Social and Emotional Wellbeing:
Due to the diversity of the Aboriginal and Torres Strait Islander peoples, the concept of mental health is very complex.
The term social and emotional wellbeing (SEWB) is the preferred term as it refers to the physical wellbeing of the individual and also the social, emotional and cultural wellbeing of the whole community.
This definition recognises the importance of connection to land, culture, spirituality, ancestry, family and community.
Aboriginal Inner Spirit Model:
Our inner spirit is the centre of our being and emotions.
When our spirit feels strong our mind feels strong.
When our spirit feels tangled our mind feels tangled.
Strong inner spirit is what keeps people healthy and keeps them connected together.
Strong inner spirit keeps our family strong, our community strong and our country alive.
It is really important that we take care of ourselves so we can look after our families and communities.
Think about some things that you can do that help you to relax, improve your wellbeing or may help reduce your stress.
These could include:
- go for a walk
- spend time with your pets
- have a full health check/assessment
- talk to someone that you can trust
- read a book
- get a good night's sleep
- maintain a healthy diet
- exercise regularly
- have a cup of tea or a glass of water in a quiet place
- listen to your favourite music
- do some painting
- have a warm bath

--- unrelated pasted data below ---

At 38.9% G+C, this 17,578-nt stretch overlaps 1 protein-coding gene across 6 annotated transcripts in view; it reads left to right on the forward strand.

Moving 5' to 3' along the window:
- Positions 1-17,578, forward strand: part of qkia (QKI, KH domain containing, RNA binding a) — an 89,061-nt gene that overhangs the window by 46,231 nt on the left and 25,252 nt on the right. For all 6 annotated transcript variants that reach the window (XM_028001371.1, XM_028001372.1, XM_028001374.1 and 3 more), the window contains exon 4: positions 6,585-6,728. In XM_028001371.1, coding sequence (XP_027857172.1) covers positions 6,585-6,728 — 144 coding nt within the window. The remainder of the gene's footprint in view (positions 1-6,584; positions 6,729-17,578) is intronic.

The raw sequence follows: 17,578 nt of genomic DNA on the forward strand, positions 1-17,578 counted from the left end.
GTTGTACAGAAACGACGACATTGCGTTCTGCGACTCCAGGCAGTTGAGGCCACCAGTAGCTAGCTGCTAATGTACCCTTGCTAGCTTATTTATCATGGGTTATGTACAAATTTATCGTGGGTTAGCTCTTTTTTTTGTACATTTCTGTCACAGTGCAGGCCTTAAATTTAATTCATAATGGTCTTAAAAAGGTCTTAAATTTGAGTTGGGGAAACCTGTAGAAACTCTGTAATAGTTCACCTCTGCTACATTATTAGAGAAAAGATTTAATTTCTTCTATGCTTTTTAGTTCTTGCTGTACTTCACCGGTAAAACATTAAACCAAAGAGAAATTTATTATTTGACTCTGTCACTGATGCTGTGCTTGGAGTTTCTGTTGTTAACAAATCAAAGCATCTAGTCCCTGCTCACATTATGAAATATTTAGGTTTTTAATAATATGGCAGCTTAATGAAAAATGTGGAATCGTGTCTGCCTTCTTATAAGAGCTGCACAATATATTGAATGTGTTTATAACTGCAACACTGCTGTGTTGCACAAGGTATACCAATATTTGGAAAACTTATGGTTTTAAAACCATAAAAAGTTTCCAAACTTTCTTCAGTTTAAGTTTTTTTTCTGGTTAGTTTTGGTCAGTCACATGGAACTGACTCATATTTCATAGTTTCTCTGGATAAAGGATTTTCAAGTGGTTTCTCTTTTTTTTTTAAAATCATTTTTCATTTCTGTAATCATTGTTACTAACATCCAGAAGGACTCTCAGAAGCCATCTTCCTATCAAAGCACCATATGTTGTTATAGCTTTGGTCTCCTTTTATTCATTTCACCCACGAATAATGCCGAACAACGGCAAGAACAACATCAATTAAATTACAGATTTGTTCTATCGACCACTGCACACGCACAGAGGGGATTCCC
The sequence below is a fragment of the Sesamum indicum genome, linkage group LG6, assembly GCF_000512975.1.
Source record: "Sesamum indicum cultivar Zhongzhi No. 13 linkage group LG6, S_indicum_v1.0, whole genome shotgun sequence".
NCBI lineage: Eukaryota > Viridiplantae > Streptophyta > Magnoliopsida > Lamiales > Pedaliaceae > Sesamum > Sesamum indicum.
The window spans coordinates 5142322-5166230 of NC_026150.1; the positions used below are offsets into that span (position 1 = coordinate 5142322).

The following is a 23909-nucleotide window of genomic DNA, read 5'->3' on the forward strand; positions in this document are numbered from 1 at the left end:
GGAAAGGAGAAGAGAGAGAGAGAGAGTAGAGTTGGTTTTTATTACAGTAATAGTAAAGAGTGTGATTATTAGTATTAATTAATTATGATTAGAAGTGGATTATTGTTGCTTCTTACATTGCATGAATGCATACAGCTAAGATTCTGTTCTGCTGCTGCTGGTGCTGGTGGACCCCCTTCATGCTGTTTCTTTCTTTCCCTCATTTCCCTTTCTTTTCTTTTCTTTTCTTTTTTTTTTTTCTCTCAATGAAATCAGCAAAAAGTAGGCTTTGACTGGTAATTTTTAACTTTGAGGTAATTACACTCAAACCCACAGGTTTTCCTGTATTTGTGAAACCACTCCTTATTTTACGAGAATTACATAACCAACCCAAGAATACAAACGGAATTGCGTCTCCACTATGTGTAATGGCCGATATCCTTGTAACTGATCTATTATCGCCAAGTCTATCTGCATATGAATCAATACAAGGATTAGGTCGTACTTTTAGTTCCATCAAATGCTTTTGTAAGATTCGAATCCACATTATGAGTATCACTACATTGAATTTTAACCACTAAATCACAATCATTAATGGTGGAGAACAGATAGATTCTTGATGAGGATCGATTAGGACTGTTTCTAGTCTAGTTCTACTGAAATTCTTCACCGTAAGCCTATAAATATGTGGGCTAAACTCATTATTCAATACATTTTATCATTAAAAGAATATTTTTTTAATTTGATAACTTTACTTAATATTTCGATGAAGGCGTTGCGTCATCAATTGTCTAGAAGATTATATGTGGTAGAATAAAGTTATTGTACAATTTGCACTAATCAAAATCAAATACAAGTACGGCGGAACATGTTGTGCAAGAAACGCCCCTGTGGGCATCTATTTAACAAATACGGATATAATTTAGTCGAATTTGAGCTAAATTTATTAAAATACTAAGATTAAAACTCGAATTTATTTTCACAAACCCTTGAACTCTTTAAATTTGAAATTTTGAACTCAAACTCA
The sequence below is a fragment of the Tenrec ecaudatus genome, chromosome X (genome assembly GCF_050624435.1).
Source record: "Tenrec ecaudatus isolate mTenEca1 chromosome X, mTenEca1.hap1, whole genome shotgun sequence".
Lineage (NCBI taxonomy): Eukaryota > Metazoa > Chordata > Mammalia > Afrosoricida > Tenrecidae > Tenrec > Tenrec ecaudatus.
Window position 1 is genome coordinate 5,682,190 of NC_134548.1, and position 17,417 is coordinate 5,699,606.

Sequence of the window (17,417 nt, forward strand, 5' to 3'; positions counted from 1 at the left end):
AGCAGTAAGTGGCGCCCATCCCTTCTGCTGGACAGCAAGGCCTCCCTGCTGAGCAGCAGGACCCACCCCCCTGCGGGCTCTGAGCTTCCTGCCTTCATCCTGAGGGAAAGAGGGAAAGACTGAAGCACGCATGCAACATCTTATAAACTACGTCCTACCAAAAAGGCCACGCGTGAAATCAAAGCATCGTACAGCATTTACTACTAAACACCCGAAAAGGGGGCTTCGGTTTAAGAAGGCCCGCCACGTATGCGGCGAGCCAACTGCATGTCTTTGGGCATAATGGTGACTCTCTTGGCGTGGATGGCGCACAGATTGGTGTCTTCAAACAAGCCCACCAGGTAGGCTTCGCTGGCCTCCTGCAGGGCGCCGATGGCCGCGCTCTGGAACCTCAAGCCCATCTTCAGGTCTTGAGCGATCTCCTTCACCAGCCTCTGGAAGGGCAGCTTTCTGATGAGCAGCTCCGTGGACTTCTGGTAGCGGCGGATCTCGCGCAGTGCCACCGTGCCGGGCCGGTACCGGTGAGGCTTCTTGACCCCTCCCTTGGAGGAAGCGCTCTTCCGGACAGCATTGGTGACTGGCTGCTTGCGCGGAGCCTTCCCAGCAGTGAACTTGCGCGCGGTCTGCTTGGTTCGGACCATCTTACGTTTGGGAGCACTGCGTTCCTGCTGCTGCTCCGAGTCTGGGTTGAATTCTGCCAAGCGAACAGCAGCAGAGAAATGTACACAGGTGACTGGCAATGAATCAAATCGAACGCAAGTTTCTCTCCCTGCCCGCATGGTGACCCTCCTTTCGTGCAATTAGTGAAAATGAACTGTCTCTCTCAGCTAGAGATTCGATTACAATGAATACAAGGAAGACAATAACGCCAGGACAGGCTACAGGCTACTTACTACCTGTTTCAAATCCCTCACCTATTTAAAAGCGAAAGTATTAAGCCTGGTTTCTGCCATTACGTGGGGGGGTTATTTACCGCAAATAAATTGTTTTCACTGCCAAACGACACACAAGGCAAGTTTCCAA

- get a massage
- ask for help - it's ok to ask for help from family, friends, your doctor or a counsellor
- go back to country
- join a women or men's group
- go fishing or camping
- get some financial advice
- call a helpline
Some signs or symptoms of mental health issues:
- no longer enjoying things you used to love
- having trouble sleeping
- spending lots of time on your own
- finding it hard to think or concentrate
- feeling sad most of the time
- using alcohol or other drugs more often to cope
Factors that may impact on your social and emotional wellbeing include:
- grief and loss
- impacts of the Stolen Generations and removal of children
- unresolved trauma
- separation from culture and identity issues
- economic and social disadvantage - homelessness, unemployment, level of education
- physical health problems
- substance misuse
- relationship/family breakdown
- losing your job
- family history of mental health diagnosis
If you are thinking about improving your mental health, you might need some further support or information.
Sometimes people don't get help because they feel shame talking about their wellbeing.
This can be a difficult time, but your family, friends and other people in your community can help you.
You can also speak to your local doctor, a psychologist or counsellor or another health professional.